Idaho’s nutrition program for women, infants and children benefits will temporarily increase


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    To promote the purchase of fresh fruits and vegetables, the cash-value benefit amount for participants in the U.S. Department of Agriculture’s nutrition program for Women, Infants and Children will temporarily increase to $35 per month, the Idaho Department of Health and Welfare announced in a press release.

    The increase will be in effect from June to September and is funded by $2.4 million from the federal American Rescue Plan Act. The monthly cash-value benefit is normally $9 per child and $11 for pregnant, postpartum and breastfeeding women, according to the release. The additional money will also increase revenue for Idaho’s WIC-authorized grocery retailers.

    WIC provides nutritious supplemental foods such as fresh fruits and vegetables, milk, eggs, cheese, whole grains, cereal, juice, beans, peanut butter, infant formula and infant foods at no cost to qualified families. The program’s services also include health screenings, nutrition counseling, breastfeeding information and support, help from registered dietitians and referrals to community services, according to the release.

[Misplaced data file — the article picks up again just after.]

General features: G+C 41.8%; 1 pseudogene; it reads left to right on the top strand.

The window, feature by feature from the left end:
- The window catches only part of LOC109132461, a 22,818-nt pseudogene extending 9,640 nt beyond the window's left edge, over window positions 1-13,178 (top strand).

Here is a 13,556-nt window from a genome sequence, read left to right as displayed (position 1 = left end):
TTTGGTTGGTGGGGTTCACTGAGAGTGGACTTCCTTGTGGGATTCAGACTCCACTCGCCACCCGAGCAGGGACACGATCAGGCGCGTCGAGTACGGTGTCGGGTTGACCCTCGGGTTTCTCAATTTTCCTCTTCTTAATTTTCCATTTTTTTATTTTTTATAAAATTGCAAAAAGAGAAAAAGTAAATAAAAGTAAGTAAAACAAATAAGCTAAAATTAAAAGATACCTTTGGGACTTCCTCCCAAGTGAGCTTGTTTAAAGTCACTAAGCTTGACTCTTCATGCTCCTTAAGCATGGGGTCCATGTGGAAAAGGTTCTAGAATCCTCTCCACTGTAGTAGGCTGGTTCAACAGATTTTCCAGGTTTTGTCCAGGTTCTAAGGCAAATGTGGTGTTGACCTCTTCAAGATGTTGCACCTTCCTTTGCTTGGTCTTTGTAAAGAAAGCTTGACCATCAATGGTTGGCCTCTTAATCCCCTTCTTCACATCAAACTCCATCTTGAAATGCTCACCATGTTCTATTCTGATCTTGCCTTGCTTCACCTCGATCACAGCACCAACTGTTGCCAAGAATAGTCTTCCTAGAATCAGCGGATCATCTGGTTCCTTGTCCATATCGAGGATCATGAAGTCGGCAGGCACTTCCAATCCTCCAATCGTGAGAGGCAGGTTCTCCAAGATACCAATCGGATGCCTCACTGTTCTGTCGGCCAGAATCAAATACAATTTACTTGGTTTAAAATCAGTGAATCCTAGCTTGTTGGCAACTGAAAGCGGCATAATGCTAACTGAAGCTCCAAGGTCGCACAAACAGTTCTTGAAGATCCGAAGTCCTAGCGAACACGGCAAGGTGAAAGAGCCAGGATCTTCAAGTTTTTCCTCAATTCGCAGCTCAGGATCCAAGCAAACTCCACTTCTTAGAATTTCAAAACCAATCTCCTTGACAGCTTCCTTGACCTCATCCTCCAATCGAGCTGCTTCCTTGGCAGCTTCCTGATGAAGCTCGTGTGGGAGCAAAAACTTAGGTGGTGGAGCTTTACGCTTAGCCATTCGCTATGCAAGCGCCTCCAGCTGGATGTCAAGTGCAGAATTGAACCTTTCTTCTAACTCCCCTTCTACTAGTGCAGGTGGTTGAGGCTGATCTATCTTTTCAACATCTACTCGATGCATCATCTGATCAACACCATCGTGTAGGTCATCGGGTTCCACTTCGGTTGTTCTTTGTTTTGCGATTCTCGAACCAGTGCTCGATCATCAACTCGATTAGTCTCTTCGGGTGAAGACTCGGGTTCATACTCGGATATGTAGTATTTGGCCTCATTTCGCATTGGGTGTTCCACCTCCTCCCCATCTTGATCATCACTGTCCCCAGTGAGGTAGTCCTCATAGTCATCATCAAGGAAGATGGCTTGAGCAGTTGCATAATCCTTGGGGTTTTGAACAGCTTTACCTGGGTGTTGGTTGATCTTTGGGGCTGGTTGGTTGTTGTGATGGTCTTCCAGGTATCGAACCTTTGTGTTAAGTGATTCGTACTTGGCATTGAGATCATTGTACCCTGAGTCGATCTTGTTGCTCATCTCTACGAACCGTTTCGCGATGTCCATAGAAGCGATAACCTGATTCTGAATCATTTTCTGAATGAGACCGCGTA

The average Idahoan enrolled in WIC receives approximately $45 of healthy foods per month, the release said. There are about 31,000 people per month receiving Idaho WIC assistance.

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    Kelcie Moseley-Morris
    Kelcie Moseley-Morris is an award-winning journalist who has covered many topics across Idaho since 2011. She has a bachelor’s degree in journalism from the University of Idaho and a master’s degree in public administration from Boise State University. Moseley-Morris started her journalism career at the Moscow-Pullman Daily News, followed by the Lewiston Tribune and the Idaho Press. She has covered city and county government, crime and courts, education and the Idaho Legislature. She has received awards from the Idaho Press Club for her reporting on the aftermath of a $4.5 million budget shortfall at Nampa School District, as well as her reporting on campaign finance. Her specialty is reporting complex subjects related to fiscal policy in a straightforward, understandable way. Born and raised in Boise, Moseley-Morris lives with her husband, their daughter, and a silly dog named Olive in Meridian. In her spare time, she enjoys traveling to new places, mostly for the food.